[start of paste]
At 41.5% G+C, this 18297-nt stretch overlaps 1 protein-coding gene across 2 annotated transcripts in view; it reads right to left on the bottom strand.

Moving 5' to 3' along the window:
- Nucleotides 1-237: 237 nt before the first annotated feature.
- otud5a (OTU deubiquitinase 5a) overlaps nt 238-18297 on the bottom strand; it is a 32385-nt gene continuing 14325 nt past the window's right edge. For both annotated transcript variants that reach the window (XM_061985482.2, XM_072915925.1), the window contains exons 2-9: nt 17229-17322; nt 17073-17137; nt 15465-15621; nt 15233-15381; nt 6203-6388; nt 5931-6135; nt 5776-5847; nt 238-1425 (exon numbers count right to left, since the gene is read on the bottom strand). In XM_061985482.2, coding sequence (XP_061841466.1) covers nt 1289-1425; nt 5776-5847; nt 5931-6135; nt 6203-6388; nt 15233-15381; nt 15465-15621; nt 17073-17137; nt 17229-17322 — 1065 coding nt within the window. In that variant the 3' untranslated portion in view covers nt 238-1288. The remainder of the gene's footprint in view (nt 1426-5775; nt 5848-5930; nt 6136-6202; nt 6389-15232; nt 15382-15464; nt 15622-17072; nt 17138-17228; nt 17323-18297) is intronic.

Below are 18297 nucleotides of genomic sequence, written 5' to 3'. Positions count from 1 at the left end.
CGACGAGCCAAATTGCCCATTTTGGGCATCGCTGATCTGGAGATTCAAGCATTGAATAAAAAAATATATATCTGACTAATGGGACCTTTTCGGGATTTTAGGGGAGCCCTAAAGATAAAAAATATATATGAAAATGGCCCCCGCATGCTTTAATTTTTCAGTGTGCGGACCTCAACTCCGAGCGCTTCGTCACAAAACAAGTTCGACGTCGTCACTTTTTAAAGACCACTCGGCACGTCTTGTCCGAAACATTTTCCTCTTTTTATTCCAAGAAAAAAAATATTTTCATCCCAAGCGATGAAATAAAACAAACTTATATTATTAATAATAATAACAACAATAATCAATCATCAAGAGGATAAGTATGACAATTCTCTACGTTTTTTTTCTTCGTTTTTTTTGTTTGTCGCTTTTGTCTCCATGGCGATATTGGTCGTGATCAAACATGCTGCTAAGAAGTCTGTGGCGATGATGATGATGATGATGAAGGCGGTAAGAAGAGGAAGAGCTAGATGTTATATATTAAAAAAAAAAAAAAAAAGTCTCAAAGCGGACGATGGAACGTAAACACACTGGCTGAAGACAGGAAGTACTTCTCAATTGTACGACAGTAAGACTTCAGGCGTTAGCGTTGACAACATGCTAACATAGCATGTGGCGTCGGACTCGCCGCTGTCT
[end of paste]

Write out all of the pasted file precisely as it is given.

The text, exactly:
At 41.5% G+C, this 18297-nt stretch overlaps 1 protein-coding gene across 2 annotated transcripts in view; it reads right to left on the bottom strand.

Moving 5' to 3' along the window:
- Nucleotides 1-237: 237 nt before the first annotated feature.
- otud5a (OTU deubiquitinase 5a) overlaps nt 238-18297 on the bottom strand; it is a 32385-nt gene continuing 14325 nt past the window's right edge. For both annotated transcript variants that reach the window (XM_061985482.2, XM_072915925.1), the window contains exons 2-9: nt 17229-17322; nt 17073-17137; nt 15465-15621; nt 15233-15381; nt 6203-6388; nt 5931-6135; nt 5776-5847; nt 238-1425 (exon numbers count right to left, since the gene is read on the bottom strand). In XM_061985482.2, coding sequence (XP_061841466.1) covers nt 1289-1425; nt 5776-5847; nt 5931-6135; nt 6203-6388; nt 15233-15381; nt 15465-15621; nt 17073-17137; nt 17229-17322 — 1065 coding nt within the window. In that variant the 3' untranslated portion in view covers nt 238-1288. The remainder of the gene's footprint in view (nt 1426-5775; nt 5848-5930; nt 6136-6202; nt 6389-15232; nt 15382-15464; nt 15622-17072; nt 17138-17228; nt 17323-18297) is intronic.

Below are 18297 nucleotides of genomic sequence, written 5' to 3'. Positions count from 1 at the left end.
CGACGAGCCAAATTGCCCATTTTGGGCATCGCTGATCTGGAGATTCAAGCATTGAATAAAAAAATATATATCTGACTAATGGGACCTTTTCGGGATTTTAGGGGAGCCCTAAAGATAAAAAATATATATGAAAATGGCCCCCGCATGCTTTAATTTTTCAGTGTGCGGACCTCAACTCCGAGCGCTTCGTCACAAAACAAGTTCGACGTCGTCACTTTTTAAAGACCACTCGGCACGTCTTGTCCGAAACATTTTCCTCTTTTTATTCCAAGAAAAAAAATATTTTCATCCCAAGCGATGAAATAAAACAAACTTATATTATTAATAATAATAACAACAATAATCAATCATCAAGAGGATAAGTATGACAATTCTCTACGTTTTTTTTCTTCGTTTTTTTTGTTTGTCGCTTTTGTCTCCATGGCGATATTGGTCGTGATCAAACATGCTGCTAAGAAGTCTGTGGCGATGATGATGATGATGATGAAGGCGGTAAGAAGAGGAAGAGCTAGATGTTATATATTAAAAAAAAAAAAAAAAAGTCTCAAAGCGGACGATGGAACGTAAACACACTGGCTGAAGACAGGAAGTACTTCTCAATTGTACGACAGTAAGACTTCAGGCGTTAGCGTTGACAACATGCTAACATAGCATGTGGCGTCGGACTCGCCGCTGTCT